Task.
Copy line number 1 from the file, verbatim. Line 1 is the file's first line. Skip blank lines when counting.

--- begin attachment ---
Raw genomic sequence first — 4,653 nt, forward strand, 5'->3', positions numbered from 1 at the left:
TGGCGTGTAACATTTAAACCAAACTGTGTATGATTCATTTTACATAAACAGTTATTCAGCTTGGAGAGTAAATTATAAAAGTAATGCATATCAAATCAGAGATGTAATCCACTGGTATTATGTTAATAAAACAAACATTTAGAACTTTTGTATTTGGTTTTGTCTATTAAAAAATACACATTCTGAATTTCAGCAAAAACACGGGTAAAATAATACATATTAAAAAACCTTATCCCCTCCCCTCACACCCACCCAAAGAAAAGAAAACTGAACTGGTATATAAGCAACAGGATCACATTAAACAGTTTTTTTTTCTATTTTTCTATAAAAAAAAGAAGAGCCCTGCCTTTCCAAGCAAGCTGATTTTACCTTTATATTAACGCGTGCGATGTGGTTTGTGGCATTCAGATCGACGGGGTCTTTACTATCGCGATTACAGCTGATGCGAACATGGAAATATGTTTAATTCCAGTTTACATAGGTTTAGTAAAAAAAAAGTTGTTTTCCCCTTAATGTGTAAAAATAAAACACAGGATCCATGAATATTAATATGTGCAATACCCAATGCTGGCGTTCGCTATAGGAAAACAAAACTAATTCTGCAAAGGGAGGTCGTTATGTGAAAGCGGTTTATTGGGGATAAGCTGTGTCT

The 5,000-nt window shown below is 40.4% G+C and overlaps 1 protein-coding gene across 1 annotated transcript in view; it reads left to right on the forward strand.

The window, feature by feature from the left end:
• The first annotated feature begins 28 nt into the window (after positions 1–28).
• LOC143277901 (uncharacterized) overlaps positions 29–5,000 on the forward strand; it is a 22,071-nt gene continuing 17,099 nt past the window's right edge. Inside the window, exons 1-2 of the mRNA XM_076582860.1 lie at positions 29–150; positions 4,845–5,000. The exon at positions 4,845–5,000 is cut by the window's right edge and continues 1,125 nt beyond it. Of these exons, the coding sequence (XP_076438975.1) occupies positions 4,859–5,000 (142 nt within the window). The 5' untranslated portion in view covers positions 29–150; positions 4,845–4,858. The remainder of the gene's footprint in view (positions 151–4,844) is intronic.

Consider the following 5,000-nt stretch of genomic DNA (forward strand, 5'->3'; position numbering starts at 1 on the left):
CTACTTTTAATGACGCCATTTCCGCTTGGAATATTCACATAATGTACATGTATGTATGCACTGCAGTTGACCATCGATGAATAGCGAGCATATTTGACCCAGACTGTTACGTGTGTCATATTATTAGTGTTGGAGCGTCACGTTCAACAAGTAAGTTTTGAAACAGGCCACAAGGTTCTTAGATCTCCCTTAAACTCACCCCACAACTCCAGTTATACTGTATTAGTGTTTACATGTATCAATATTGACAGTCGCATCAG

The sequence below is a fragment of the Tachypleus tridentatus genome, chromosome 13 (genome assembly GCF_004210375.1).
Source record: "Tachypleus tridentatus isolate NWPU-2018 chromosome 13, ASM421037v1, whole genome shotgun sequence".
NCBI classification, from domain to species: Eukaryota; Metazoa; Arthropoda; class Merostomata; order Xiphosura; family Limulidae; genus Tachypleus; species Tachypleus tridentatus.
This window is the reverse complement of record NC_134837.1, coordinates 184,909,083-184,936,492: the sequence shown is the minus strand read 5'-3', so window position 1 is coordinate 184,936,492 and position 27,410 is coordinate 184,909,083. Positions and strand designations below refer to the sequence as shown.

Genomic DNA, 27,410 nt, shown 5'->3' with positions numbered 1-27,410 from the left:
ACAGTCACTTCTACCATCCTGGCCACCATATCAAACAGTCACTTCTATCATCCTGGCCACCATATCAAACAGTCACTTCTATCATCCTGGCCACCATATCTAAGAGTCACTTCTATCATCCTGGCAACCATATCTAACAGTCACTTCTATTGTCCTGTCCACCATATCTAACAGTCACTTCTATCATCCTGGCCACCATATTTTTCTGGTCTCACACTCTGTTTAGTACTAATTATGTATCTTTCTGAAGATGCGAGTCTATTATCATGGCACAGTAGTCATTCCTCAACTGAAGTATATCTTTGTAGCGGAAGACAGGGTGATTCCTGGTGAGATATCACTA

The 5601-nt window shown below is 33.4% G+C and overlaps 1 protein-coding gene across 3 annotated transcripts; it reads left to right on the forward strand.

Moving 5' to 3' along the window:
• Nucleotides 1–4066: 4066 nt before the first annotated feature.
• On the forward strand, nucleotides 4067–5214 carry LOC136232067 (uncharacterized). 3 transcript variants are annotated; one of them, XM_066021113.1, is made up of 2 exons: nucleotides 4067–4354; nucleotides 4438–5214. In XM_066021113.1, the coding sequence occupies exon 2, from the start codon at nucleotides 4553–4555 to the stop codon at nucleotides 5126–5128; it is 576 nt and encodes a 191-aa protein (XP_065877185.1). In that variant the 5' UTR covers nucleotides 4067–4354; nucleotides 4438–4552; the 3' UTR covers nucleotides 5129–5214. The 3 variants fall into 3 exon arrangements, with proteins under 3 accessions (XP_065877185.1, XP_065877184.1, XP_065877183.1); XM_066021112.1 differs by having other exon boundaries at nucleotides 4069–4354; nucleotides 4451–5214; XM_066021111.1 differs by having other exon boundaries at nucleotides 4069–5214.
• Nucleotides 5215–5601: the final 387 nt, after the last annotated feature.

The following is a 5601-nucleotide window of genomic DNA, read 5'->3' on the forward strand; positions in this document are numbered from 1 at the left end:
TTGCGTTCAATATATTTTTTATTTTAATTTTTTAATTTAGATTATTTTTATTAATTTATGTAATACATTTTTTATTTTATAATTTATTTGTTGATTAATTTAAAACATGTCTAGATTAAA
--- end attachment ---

Raw genomic sequence first — 4,653 nt, forward strand, 5'->3', positions numbered from 1 at the left: